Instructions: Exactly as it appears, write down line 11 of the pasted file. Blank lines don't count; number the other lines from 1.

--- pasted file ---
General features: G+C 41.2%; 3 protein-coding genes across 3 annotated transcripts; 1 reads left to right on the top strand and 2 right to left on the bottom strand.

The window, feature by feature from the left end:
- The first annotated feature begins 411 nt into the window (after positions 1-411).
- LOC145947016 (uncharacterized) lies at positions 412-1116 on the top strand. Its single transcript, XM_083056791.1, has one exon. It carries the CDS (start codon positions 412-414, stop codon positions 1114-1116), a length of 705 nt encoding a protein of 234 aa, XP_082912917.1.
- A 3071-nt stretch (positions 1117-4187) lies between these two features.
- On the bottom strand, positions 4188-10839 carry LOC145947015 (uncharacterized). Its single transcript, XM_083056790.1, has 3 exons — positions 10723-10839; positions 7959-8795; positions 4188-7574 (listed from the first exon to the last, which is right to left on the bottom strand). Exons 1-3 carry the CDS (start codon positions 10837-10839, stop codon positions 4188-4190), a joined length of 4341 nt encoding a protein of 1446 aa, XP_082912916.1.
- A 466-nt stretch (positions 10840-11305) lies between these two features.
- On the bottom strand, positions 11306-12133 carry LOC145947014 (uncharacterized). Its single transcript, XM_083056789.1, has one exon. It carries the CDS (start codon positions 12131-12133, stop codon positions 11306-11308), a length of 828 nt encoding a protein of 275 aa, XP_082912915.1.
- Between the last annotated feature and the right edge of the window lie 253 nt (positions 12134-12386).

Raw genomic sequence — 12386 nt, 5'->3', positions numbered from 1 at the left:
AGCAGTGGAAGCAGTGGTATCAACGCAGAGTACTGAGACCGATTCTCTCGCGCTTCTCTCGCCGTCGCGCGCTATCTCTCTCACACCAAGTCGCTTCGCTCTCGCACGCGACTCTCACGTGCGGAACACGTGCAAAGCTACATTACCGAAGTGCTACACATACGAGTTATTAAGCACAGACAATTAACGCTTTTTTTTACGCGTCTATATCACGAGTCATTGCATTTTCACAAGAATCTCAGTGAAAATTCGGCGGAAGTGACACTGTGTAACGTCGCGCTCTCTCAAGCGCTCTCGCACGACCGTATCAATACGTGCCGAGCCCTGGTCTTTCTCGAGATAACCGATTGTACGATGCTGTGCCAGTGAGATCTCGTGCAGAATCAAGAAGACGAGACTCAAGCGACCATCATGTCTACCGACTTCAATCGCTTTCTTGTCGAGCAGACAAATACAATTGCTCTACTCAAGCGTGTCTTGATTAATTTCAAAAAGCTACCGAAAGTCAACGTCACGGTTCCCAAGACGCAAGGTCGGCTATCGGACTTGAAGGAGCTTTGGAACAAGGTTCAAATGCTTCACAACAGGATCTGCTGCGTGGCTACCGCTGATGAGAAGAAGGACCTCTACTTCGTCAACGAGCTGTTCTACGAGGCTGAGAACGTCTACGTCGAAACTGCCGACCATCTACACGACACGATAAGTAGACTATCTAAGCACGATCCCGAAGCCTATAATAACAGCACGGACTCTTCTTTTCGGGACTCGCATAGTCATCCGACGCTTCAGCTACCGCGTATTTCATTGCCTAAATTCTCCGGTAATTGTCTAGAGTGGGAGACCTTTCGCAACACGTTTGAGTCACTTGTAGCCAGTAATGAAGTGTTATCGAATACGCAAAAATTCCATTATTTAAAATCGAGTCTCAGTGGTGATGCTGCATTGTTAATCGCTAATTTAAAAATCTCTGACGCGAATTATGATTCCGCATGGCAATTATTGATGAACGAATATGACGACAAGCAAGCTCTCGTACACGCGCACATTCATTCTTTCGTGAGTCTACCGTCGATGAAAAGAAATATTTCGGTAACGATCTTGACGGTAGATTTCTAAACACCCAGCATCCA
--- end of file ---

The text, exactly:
AGCAGTGGAAGCAGTGGTATCAACGCAGAGTACTGAGACCGATTCTCTCGCGCTTCTCTCGCCGTCGCGCGCTATCTCTCTCACACCAAGTCGCTTCGCTCTCGCACGCGACTCTCACGTGCGGAACACGTGCAAAGCTACATTACCGAAGTGCTACACATACGAGTTATTAAGCACAGACAATTAACGCTTTTTTTTACGCGTCTATATCACGAGTCATTGCATTTTCACAAGAATCTCAGTGAAAATTCGGCGGAAGTGACACTGTGTAACGTCGCGCTCTCTCAAGCGCTCTCGCACGACCGTATCAATACGTGCCGAGCCCTGGTCTTTCTCGAGATAACCGATTGTACGATGCTGTGCCAGTGAGATCTCGTGCAGAATCAAGAAGACGAGACTCAAGCGACCATCATGTCTACCGACTTCAATCGCTTTCTTGTCGAGCAGACAAATACAATTGCTCTACTCAAGCGTGTCTTGATTAATTTCAAAAAGCTACCGAAAGTCAACGTCACGGTTCCCAAGACGCAAGGTCGGCTATCGGACTTGAAGGAGCTTTGGAACAAGGTTCAAATGCTTCACAACAGGATCTGCTGCGTGGCTACCGCTGATGAGAAGAAGGACCTCTACTTCGTCAACGAGCTGTTCTACGAGGCTGAGAACGTCTACGTCGAAACTGCCGACCATCTACACGACACGATAAGTAGACTATCTAAGCACGATCCCGAAGCCTATAATAACAGCACGGACTCTTCTTTTCGGGACTCGCATAGTCATCCGACGCTTCAGCTACCGCGTATTTCATTGCCTAAATTCTCCGGTAATTGTCTAGAGTGGGAGACCTTTCGCAACACGTTTGAGTCACTTGTAGCCAGTAATGAAGTGTTATCGAATACGCAAAAATTCCATTATTTAAAATCGAGTCTCAGTGGTGATGCTGCATTGTTAATCGCTAATTTAAAAATCTCTGACGCGAATTATGATTCCGCATGGCAATTATTGATGAACGAATATGACGACAAGCAAGCTCTCGTACACGCGCACATTCATTCTTTCGTGAGTCTACCGTCGATGAAAAGAAATATTTCGGTAACGATCTTGACGGTAGATTTCTAAACACCCAGCATCCA